Table 5: Changes of microbial load in faecal sample after in vitro treatment of graded hypobaric (11.8 psia, 9.3 psia and 7.3 psia) conditions alteration after 7 days with GDI.

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   Discussion Top

Loss of body weight at hypobaric hypoxic condition had been described in several studies. In this study final body weight of the animals in HA-II and HA-III groups decreased significantly (P <0.05) compared to initial body weight. This alteration occurred probably due to higher metabolic rate, different energy output, loss of body water and several endocrine factors. The weight of kidney and liver in group HA-I, HA-II and HA-III were slightly decreased [Table 2]. The reasons for these changes were mentioned in the previous work done by Benso et al[21] and Wall et al[22] In our study blood RBC, Hb, and WBC increased [Table 3]. At hypobaric hypoxic condition partial pressure of oxygen (PO2) is decreased which cause the excessive secretion of erythro-poietin to carry out cellular function by increasing blood RBC, Hb, and WBC.[23] It was a great capacity for physiological adjustments to compensate for this reduced pressure gradient.

Blood urea and Cr supplementation levels were considered to be nephrotoxicity biochemical markers.[24] Hypobaric hypoxic exposure of rat (group HA-II and HA-III) resulted in a significant elevation of blood urea and Cr when compared with control rats (group C) [Table 4]. In renal disease, the blood urea accumulates because the rate of blood urea production exceeds than the rate of clearance. Elevation of urea and Cr levels in the blood is taken as the index of nephrotoxicity. Cr, on the other hand, is mostly derived from endogenous sources by tissue Cr breakdown.[25] Thus blood urea concentration is may be a more reliable renal function predictor than plasma Cr.

Hypobaric-hypoxic related oxidative stress in blood, kidney and liver tissue was established in this study. Observation of the low activities of SOD and CAT, both important antioxidant enzymes, which were consistent with the other studies [Table 4]. During kidney injury, superoxide radicals are generated at the site of damage. That modulates SOD and CAT. This ensuing in the loss of activity and accumulation of superoxide radicals, eventually leads to kidney damage.[26] MDA is an indicator of the degree of lipid peroxidation.[27] Significant increase in MDA levels was observed in plasma cell, kidney and liver tissue of rats exposed with hypoxic condition (HA-II and HA-III) compared to control [Table 4]. This free radical mediated chain reaction causes damage the cell membranes.[27]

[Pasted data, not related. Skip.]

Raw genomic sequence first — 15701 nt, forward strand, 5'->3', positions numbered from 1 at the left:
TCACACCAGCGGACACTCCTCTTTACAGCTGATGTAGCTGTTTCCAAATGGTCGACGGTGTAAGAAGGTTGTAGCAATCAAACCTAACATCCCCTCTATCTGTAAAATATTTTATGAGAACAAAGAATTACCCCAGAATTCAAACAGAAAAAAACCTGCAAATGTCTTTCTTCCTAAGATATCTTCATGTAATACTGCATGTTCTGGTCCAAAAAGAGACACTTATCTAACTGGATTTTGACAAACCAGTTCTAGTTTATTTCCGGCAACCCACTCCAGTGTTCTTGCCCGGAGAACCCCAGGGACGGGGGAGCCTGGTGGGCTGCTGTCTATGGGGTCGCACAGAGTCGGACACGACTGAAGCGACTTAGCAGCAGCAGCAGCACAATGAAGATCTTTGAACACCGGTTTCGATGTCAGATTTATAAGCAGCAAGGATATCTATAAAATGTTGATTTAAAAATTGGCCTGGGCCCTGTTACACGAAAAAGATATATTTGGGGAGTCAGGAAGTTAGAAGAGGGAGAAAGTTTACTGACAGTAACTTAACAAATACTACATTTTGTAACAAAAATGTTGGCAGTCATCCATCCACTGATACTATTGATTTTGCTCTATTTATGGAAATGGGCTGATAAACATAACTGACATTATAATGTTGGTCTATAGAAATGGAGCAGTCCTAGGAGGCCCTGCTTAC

DNA fragmentation analyses were performed for additional confirmation of hypobaric induced renal injury. Hypobaric induced random fragmentation of genomic DNA along with subsequent formation of a DNA smear on agarose gel without ladder formation. DNA fragmentation assay suggested that hypobaric hypoxic environment induced renal cell damage through necrotic pathway with apoptosis [Figure 1]. On the other hand, the hypobaric-hypoxic induced renal injure is reliable with acute tubular necrosis. In this study, the results of histopathological examination showed clear evidence of nephrotoxicity. Necrosis of kidney tissue is a key marker for detection of histo-pathochemical changes. Kidney histology of control group shows a normal morphology of renal parenchyma with normal tubular (NT) brush-borders and intact normal glomerulus (NG) and surrounding Bowman's capsule [Figure 2]. Furthermore, the lower hypoxic exposure (HA-I and HA-II) does significantly alter the histopathology of kidney. However in the group HA-III, disorganized glomerulus (DG) was clearly seen due to glomerular compressing and partial endothelial damage in capsule. Proximal tubules were dilated with loss of cellular boundary and epithelial degeneration.